Luckily, places like George Mason University (where Kling recently began teaching) are bucking the widespread tread of "mathematical hazing," and are instead focusing more on the constantly changing, never static market process, and incorporating important insights from Austrian economics. Let's hope this new trend continues.

On a somewhat unrelated note, Kling's article nicely demonstrates a point I've been trying to make to Catallarchy's own Jonathan Wilde on two different marketing strategies for blogs. Follow below the fold for more...

I argued:

Being that this is a blog all about spontaneous order and decentralization, I much prefer the massive small-blog linkage to the centralized instalanches. Even if the Instalanch produces more overall visits, something just feels right about the bottom-up approach. I think its the fact that seeing links on multiple blogs reinforces to readers that this is a post/blog worth reading, whereas with Instapundit, there is no additional reinforcement.

Jonathan responded:

I don't think this is a valid argument. Remember, the blogosphere is a "scale-free network" (like most social networks), and as a result, it obeys power laws. This means that the 'hubs' (large nodes) in the network have many, many, many, many more connections than smaller nodes. If you look at the truth laid bear traffic rankings you can see that the top blog, Instapundit, gets 160,000 visits/day whereas the 100th blog, Command Post, gets 4,200 visits/day. Keep in mind that there are about 8 million blogs in existence (and growing), which means that most blogs probably get less than 5 visits a day. So getting a lanche from the #1 blog will be 40x more powerful than getting a lanche from the 100th blog. IOW, we would need 40 separate lanches from the Command Post to equal a single Instalanche. And the Command Post is about twice as often visited as Agitator.

So while Agitatorlanches are good, an Instalanche is about 80x better. And while decentralized links from small blogs are good, they don't come close to centralized Instalanches. It's not just that Insty is bigger; he's many, many, many, many magnitudes bigger.

My rejoinder:

Even if all of your analysis is right, it still seems to ignore the important issue: our concern is not so much on increasing the number of hits we get but on increasing the number of regular readers. I don't think Instapundit is a great way to attract regular readers, because he posts so many links per day that readers don't really have time to judge each of the blogs he links to as worthy of regular reading. Whereas, when I see multiple blogs I read on a regular basis all link to the same new blog, I am much more likely to give that blog a chance at regular reading. Multiple mentions breeds familiarity, which breeds return customers. This is basic marketing psychology. Better to bombard consumers with lots of small hints than smack them over the head with a single big one.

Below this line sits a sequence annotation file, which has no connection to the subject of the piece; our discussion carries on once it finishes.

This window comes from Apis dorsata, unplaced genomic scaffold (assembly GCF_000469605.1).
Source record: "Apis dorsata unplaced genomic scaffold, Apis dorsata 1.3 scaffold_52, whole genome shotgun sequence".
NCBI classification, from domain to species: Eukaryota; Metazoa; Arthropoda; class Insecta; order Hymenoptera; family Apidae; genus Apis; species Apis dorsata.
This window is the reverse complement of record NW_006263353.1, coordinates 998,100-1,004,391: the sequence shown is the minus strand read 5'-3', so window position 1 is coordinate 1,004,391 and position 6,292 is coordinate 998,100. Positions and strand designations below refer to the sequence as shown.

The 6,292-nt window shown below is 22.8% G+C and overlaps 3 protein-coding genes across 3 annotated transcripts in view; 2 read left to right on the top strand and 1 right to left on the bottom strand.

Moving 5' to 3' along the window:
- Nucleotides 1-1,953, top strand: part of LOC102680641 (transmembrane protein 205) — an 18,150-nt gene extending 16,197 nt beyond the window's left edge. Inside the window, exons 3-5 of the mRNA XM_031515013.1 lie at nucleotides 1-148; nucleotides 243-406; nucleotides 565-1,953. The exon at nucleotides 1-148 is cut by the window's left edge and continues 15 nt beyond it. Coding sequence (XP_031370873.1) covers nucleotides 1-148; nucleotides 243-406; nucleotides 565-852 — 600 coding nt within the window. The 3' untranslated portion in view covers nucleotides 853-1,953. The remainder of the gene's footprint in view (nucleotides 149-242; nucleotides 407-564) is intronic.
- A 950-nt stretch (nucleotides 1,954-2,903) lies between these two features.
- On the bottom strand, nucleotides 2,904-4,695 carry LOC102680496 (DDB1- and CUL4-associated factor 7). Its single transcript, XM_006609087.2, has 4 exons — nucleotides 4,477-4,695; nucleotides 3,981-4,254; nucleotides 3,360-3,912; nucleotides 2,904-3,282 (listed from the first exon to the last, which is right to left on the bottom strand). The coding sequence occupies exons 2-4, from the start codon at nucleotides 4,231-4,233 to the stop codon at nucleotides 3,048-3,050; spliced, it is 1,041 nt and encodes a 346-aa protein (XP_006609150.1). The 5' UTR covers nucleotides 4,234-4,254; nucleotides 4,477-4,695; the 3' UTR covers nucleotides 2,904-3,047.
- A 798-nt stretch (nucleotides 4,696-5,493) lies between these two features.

I originally saw a link to Kling's article in Trent McBride's ‘Round the ‘Sphere post yesterday, but since my time was limited, I didn't click on the link. But then I saw the same enthusiastic recommendation to read the article on Jacob Lyles' blog. With two different recommendations, I had to finally give in and read it. I'm glad I did. Consider this your third recommendation.

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Mathematical hazing is

Mathematical hazing is directly responsible for the elimination of at least one »

This is why I have no plans

This is why I have no plans to go to grad school (to study econ, anyway).

Economics and Mathematical

Economics and Mathematical White-Out
Kling's thesis -- that mathematics "blanks out" too much real-world economic phenomena -- is hardly limited to the uppermost echelons of graduate programs. I'm willing to bet you encountered it in your freshman economics courses.

Wild guess what might happen

Wild guess what might happen in such circumstances -
people would start doing mathless econ, but call it something else -
like anthropology or sociology or praxiology or systems analysis.

Known Unknowns Well, this

Known Unknowns
Well, this post is a bit of a stretch, I know, but all I can say is that there is a direct and negative relationship between the amount of work I have and the quality of my posting. Still and all, I think this article at New Scientist is interesting en...